For now, there are no direct flights to Peshawar from any airport in the United Kingdom. Most people travelling to Peshawar choose to do so from London Heathrow where there are more options and routes to choose from to fly to the city. Qatar Airways offer the cheapest flights to Peshawar.
Qatar Airways competes with Emirates to provide the most affordable and quickest flights between London Heathrow Airport and Peshawar. There is a daily connecting flight offered by Qatar Airways that tie London Heathrow Airport with Peshawar. Similarly, there are seven flights each leaving from London Gatwick, Manchester and Birmingham airports every week.
January is the cheapest time to be in Peshawar. In the summers there is a train of tourist buses moving to the city and then detouring to the north to see the scenic beauty of the mountains of Pakistan. During January when there is a slight chill is in the air, these lines of travellers dissipate, and so the airfares and accommodations cost come down a bit. Banking on coming to Peshawar in January alone cannot guarantee a cheaper trip. However, letting our agents know your plans three to four months before your January trip to Peshawar can give you leverage and squeeze your expenses.
Bacha Khan International Airport (PEW) serves the city of Peshawar. The town surrounds the airport and thus makes it quite accessible by road. From the old city centre, the airport is only six kilometres away, and a taxi can cover this distance in about 20 minutes. One and a half million passengers choose Peshawar Airport to start and finish their journeys each year.
Weather-wise the best time to come to Peshawar city is from October to December and then from February to April. The month of January between these two periods is a bit chilly, not ideal for the perfect explorative trip to Peshawar. During the October –December and the February-April time frame the temperatures remain in double digits, and during the day the mercury reads around 25°C. However, this does not mean that coming to Peshawar in the summer, in the month of June, would be unpleasant. Though Peshawar summers are intense and warm, most foreign residents visit the city in June and July, making it the second busiest time to visit Peshawar. In the busy June –August season, the thermometer reading stays in the 30°C to 35°C range.
Peshawar is one of the oldest cities in the world. The Buddhist Gandhara Empire first established the town; it exchanged hands with the Greeks, Kushans and then later the Ghaznavids Empire that made their mark on Peshawar. The Mughals in particular and later the Sikhs and the British took control of the city, dotting Peshawar with many historical landmarks.
- Dominating the Peshawar skyline, as it has for the last two hundred years; the Bala Hissar Fort stands tall upon a hilltop overlooking the city. These days the fort serves as the Headquarters for the Frontier Corps and entertains tourists on the weekends, but before that, the fort was the residence for kings. The Durrani Sultans made it their winter resort. The fort itself was strategically placed, at a distance away from the old city at an elevated location. The fort fell to the Sikhs and got renovated on Ranjit Singh's orders at the end of the nineteenth century.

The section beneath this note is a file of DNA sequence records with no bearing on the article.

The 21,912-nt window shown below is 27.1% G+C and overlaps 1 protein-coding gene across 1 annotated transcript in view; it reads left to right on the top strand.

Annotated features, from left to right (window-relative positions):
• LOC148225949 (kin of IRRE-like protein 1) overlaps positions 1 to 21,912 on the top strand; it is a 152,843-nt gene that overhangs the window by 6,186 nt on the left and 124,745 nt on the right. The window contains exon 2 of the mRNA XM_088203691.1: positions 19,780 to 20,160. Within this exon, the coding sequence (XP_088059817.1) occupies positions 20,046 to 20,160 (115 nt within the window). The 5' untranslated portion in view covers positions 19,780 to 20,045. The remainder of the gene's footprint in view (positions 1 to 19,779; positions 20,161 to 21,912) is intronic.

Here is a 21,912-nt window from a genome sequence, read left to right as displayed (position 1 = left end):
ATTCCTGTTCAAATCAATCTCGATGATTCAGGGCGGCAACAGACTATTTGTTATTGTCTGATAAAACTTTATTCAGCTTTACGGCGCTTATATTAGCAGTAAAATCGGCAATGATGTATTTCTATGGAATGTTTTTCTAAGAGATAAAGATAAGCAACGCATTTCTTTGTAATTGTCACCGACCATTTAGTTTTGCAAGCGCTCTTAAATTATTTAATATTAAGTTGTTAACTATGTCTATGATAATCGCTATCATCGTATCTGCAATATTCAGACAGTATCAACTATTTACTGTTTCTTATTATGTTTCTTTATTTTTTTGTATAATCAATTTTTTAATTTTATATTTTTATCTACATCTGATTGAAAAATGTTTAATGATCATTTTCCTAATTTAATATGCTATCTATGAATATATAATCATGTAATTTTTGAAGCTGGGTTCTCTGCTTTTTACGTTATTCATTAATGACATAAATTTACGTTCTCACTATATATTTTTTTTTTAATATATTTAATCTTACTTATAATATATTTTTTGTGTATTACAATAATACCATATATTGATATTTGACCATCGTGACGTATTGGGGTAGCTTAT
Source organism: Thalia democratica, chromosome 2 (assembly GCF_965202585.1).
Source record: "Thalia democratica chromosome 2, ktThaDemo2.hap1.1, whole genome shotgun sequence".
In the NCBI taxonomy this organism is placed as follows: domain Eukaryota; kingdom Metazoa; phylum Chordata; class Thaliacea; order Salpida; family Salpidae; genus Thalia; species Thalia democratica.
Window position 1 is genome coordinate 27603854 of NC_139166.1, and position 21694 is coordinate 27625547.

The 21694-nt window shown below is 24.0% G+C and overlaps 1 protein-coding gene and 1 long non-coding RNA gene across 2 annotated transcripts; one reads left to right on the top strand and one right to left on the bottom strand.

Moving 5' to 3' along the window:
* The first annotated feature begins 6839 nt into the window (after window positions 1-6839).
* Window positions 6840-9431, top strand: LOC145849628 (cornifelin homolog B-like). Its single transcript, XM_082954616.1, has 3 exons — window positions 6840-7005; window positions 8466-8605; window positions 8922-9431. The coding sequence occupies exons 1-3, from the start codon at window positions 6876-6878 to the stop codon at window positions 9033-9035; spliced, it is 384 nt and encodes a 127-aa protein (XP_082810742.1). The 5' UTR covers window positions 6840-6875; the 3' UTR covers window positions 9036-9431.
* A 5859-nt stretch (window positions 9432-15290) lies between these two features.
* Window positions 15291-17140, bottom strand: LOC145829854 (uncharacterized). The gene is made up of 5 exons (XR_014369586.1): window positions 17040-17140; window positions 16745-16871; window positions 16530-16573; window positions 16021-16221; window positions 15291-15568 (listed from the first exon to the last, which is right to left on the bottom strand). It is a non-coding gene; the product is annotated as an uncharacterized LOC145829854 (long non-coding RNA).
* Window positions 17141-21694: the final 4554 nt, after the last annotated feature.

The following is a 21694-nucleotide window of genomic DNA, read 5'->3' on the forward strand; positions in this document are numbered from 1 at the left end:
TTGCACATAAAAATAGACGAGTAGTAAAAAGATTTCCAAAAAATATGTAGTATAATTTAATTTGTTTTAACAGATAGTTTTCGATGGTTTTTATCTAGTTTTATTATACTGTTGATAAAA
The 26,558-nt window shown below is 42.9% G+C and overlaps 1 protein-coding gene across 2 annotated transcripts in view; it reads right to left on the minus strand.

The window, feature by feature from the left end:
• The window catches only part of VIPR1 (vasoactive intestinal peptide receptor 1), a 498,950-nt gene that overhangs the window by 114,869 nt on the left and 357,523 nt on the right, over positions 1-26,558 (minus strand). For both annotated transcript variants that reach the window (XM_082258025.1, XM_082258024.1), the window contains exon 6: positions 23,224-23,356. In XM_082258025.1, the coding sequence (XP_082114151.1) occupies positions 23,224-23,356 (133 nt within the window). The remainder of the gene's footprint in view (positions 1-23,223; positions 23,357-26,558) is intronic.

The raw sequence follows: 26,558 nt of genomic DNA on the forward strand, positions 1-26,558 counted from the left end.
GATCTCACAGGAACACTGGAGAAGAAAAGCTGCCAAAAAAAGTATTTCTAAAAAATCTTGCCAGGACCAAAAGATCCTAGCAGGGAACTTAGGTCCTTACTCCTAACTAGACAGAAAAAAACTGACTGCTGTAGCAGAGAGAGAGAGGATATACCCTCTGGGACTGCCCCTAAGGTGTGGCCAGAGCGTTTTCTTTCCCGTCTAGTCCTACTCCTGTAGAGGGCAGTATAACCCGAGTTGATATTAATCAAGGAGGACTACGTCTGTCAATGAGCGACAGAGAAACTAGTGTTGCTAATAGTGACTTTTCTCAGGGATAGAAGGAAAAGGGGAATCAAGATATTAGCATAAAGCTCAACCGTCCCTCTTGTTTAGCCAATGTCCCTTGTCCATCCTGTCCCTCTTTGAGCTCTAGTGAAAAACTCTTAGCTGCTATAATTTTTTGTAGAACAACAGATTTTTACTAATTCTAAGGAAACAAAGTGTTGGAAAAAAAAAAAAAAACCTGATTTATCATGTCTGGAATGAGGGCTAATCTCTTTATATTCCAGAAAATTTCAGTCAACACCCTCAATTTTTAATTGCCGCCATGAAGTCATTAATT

- The Peshawar Museum is the place to be to understand the ancient Gandhara culture. The museum is full of ancient art sculptures, antique books, coins and weaponry that sum up to 14,000 items in its collection. Of particular attraction and importance are the terracotta figurines and the Kalash effigies. Many Mughal paintings are also present at the museum. Peshawar Museum also contains relic caskets that once held the symbols of Buddhism and the remains of Buddha himself.
- Mahabat Khan Mosque was a Mughal construction that was completed in 1630. The mosque still is functional and in immaculate condition. Mahabat Khan Mosque has historical importance and is a symbol of resistance against foreign aggression. Upon entering the mosque, one sees the pool at the centre, from where the worshippers perform ablution. The two wide minarets rise from the sides of the main mosque building with intricate frescos and Quranic motifs.
Peshawar has a majority Muslim population with a few Sikh communities still living in the city after the partition of the subcontinent in 1947. Apart from celebrating the Eid-ul-Fitr after the Ramadan fasting month and the Eid-ul-Adha festival when there is no home without smouldering BBQ stands, there is the Baisakhi festival of Sikh community where they celebrate the arrival of spring and the harvest season. Eid-Milad-un-Nabi is also celebrated with extreme religious devotion, and right along that time you can see children hanging coloured lights off of their balconies.
Peshawar is an old city. There are streets and roads in the city centre, especially leading to the Qissa Khani Bazaar are very narrow and require some expert driving skills. It is better to hire a driver along with renting a car when you are in Peshawar for a lengthy stay. You will find that the travelling costs are much less in Peshawar as compared to the rest of the country. For brief visits, taxis are also available but getting a ride by a rickshaw is not only a new experience but also a speedy one.
Right now there are few five-star hotels available in Peshawar. However, there are many four-star and three-star hotels in the city that can provide excellent services at cheaper rates.
- Pearl-Continental Hotel Peshawar
- Shelton Green
- Hotel Grand Peshawar
- Shelton's Rezidor Peshawar
- Shelton House Peshawar